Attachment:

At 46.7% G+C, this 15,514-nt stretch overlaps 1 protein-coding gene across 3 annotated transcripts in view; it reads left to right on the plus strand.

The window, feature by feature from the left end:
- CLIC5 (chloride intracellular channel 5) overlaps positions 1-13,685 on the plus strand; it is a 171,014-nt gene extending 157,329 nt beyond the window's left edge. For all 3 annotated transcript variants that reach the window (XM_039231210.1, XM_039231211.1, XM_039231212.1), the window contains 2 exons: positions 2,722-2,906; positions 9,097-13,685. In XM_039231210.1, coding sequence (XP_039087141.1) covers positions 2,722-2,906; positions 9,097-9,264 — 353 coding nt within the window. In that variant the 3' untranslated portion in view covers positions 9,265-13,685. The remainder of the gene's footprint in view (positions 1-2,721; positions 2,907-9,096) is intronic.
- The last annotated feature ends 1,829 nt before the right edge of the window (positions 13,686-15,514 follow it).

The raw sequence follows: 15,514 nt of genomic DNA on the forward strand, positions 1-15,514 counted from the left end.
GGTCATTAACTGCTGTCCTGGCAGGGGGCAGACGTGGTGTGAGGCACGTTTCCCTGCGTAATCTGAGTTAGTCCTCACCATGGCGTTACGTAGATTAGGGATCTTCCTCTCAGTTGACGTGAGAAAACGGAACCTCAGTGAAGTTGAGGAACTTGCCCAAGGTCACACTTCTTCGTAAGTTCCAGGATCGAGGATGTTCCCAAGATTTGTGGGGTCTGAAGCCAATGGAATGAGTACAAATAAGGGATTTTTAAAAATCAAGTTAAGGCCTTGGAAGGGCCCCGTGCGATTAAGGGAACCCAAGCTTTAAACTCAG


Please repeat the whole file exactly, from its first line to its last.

At 46.7% G+C, this 15,514-nt stretch overlaps 1 protein-coding gene across 3 annotated transcripts in view; it reads left to right on the plus strand.

The window, feature by feature from the left end:
- CLIC5 (chloride intracellular channel 5) overlaps positions 1-13,685 on the plus strand; it is a 171,014-nt gene extending 157,329 nt beyond the window's left edge. For all 3 annotated transcript variants that reach the window (XM_039231210.1, XM_039231211.1, XM_039231212.1), the window contains 2 exons: positions 2,722-2,906; positions 9,097-13,685. In XM_039231210.1, coding sequence (XP_039087141.1) covers positions 2,722-2,906; positions 9,097-9,264 — 353 coding nt within the window. In that variant the 3' untranslated portion in view covers positions 9,265-13,685. The remainder of the gene's footprint in view (positions 1-2,721; positions 2,907-9,096) is intronic.
- The last annotated feature ends 1,829 nt before the right edge of the window (positions 13,686-15,514 follow it).

The raw sequence follows: 15,514 nt of genomic DNA on the forward strand, positions 1-15,514 counted from the left end.
GGTCATTAACTGCTGTCCTGGCAGGGGGCAGACGTGGTGTGAGGCACGTTTCCCTGCGTAATCTGAGTTAGTCCTCACCATGGCGTTACGTAGATTAGGGATCTTCCTCTCAGTTGACGTGAGAAAACGGAACCTCAGTGAAGTTGAGGAACTTGCCCAAGGTCACACTTCTTCGTAAGTTCCAGGATCGAGGATGTTCCCAAGATTTGTGGGGTCTGAAGCCAATGGAATGAGTACAAATAAGGGATTTTTAAAAATCAAGTTAAGGCCTTGGAAGGGCCCCGTGCGATTAAGGGAACCCAAGCTTTAAACTCAG